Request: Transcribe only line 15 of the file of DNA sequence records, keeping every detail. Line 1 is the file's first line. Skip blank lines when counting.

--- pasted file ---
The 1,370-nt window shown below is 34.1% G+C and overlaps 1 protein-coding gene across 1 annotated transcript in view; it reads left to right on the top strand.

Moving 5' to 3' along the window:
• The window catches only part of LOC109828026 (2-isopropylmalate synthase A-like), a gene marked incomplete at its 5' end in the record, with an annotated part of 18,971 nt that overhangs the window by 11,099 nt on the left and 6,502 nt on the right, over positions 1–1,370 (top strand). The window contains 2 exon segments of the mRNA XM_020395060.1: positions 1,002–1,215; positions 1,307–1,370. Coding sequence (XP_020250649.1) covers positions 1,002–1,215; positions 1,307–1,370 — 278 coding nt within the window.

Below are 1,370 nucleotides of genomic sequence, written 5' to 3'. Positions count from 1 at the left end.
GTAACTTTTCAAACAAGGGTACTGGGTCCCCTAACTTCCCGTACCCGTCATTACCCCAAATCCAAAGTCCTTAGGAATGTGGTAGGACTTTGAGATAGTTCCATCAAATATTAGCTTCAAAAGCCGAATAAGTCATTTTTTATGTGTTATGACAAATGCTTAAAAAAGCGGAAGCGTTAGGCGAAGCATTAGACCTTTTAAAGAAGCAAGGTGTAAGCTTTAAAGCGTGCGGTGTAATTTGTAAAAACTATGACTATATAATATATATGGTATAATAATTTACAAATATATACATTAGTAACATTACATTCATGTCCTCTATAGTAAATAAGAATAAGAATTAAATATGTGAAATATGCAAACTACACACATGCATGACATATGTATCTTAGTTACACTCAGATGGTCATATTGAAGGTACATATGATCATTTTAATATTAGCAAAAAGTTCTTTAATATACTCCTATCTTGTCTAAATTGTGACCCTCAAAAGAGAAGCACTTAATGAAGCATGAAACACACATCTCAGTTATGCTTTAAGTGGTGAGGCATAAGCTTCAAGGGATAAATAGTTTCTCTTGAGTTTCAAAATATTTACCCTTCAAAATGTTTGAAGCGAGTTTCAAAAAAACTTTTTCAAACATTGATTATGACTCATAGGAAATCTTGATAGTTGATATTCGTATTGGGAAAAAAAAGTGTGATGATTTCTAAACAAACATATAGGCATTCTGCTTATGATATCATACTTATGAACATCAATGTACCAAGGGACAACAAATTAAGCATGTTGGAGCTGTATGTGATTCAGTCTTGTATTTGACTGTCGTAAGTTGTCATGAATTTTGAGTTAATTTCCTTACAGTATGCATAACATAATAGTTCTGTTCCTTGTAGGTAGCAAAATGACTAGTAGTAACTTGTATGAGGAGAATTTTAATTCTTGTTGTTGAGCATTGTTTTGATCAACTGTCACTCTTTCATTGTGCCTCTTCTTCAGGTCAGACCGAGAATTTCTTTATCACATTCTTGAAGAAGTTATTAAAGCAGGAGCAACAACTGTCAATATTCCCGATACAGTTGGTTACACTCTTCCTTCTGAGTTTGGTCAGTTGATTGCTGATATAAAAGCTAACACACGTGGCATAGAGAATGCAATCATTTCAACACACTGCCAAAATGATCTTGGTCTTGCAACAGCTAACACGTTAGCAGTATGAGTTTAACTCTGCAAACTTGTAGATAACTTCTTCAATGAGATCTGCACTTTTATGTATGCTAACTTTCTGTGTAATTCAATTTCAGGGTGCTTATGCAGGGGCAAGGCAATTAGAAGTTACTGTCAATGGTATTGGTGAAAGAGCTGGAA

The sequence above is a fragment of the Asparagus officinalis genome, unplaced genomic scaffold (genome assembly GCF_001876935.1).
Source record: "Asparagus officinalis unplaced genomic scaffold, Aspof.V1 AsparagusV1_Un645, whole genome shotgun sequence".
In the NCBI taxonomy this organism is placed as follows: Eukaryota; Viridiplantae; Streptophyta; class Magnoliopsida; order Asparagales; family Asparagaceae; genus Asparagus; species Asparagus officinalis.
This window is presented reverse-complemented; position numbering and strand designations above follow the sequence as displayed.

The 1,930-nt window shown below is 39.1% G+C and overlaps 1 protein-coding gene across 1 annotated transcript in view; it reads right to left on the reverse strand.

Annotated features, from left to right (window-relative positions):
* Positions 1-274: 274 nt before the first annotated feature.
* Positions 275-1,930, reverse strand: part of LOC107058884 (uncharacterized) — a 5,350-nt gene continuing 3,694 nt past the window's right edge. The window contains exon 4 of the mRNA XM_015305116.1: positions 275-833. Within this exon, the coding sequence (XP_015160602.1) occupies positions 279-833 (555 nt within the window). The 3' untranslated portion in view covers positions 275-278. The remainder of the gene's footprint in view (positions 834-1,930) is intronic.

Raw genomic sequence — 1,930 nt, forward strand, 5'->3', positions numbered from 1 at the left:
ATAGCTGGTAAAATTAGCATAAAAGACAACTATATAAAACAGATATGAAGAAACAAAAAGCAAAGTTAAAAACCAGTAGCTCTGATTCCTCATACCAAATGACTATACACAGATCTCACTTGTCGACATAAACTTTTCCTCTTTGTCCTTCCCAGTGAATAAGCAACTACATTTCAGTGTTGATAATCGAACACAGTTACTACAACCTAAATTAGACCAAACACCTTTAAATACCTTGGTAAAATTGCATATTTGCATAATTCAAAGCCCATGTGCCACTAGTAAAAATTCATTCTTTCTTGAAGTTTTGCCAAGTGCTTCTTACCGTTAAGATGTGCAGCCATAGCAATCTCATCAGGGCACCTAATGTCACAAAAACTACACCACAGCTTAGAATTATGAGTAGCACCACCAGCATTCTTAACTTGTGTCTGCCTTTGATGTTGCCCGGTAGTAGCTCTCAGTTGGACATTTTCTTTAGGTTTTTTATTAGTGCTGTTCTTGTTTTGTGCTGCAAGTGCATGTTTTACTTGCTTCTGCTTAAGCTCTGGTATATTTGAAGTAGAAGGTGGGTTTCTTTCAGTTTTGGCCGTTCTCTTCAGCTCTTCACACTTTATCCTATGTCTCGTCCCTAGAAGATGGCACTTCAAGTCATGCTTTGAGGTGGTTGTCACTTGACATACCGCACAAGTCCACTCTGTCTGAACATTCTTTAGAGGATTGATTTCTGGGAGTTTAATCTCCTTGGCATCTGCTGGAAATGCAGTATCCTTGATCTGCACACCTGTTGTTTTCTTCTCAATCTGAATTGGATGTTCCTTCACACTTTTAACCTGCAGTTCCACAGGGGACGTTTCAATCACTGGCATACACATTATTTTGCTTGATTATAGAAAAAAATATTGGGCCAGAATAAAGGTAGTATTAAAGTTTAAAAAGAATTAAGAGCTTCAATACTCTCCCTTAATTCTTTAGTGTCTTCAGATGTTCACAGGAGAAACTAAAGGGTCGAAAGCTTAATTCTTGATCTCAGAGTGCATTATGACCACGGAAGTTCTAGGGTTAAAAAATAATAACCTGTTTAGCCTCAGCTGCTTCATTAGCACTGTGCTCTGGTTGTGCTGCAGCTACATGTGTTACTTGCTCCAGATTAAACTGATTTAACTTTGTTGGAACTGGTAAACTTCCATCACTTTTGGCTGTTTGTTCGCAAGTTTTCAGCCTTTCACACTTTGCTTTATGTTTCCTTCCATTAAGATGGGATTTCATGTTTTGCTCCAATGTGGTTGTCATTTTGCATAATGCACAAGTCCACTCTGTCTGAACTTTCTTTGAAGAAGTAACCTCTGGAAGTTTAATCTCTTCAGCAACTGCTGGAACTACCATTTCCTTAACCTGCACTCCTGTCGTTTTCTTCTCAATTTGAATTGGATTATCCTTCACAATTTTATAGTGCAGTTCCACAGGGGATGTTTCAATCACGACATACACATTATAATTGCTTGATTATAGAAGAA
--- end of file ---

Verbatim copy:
ATAGCTGGTAAAATTAGCATAAAAGACAACTATATAAAACAGATATGAAGAAACAAAAAGCAAAGTTAAAAACCAGTAGCTCTGATTCCTCATACCAAATGACTATACACAGATCTCACTTGTCGACATAAACTTTTCCTCTTTGTCCTTCCCAGTGAATAAGCAACTACATTTCAGTGTTGATAATCGAACACAGTTACTACAACCTAAATTAGACCAAACACCTTTAAATACCTTGGTAAAATTGCATATTTGCATAATTCAAAGCCCATGTGCCACTAGTAAAAATTCATTCTTTCTTGAAGTTTTGCCAAGTGCTTCTTACCGTTAAGATGTGCAGCCATAGCAATCTCATCAGGGCACCTAATGTCACAAAAACTACACCACAGCTTAGAATTATGAGTAGCACCACCAGCATTCTTAACTTGTGTCTGCCTTTGATGTTGCCCGGTAGTAGCTCTCAGTTGGACATTTTCTTTAGGTTTTTTATTAGTGCTGTTCTTGTTTTGTGCTGCAAGTGCATGTTTTACTTGCTTCTGCTTAAGCTCTGGTATATTTGAAGTAGAAGGTGGGTTTCTTTCAGTTTTGGCCGTTCTCTTCAGCTCTTCACACTTTATCCTATGTCTCGTCCCTAGAAGATGGCACTTCAAGTCATGCTTTGAGGTGGTTGTCACTTGACATACCGCACAAGTCCACTCTGTCTGAACATTCTTTAGAGGATTGATTTCTGGGAGTTTAATCTCCTTGGCATCTGCTGGAAATGCAGTATCCTTGATCTGCACACCTGTTGTTTTCTTCTCAATCTGAATTGGATGTTCCTTCACACTTTTAACCTGCAGTTCCACAGGGGACGTTTCAATCACTGGCATACACATTATTTTGCTTGATTATAGAAAAAAATATTGGGCCAGAATAAAGGTAGTATTAAAGTTTAAAAAGAATTAAGAGCTTCAATACTCTCCCTTAATTCTTTAGTGTCTTCAGATGTTCACAGGAGAAACTAAAGGGTCGAAAGCTTAATTCTTGATCTCAGAGTGCATTATGACCACGGAAGTTCTAGGGTTAAAAAATAATAACCTGTTTAGCCTCAGCTGCTTCATTAGCACTGTGCTCTGGTTGTGCTGCAGCTACATGTGTTACTTGCTCCAGATTAAACTGATTTAACTTTGTTGGAACTGGTAAACTTCCATCACTTTTGGCTGTTTGTTCGCAAGTTTTCAGCCTTTCACACTTTGCTTTATGTTTCCTTCCATTAAGATGGGATTTCATGTTTTGCTCCAATGTGGTTGTCATTTTGCATAATGCACAAGTCCACTCTGTCTGAACTTTCTTTGAAGAAGTAACCTCTGGAAGTTTAATCTCTTCAGCAACTGCTGGAACTACCATTTCCTTAACCTGCACTCCTGTCGTTTTCTTCTCAATTTGAATTGGATTATCCTTCACAATTTTATAGTGCAGTTCCACAGGGGATGTTTCAATCACGACATACACATTATAATTGCTTGATTATAGAAGAA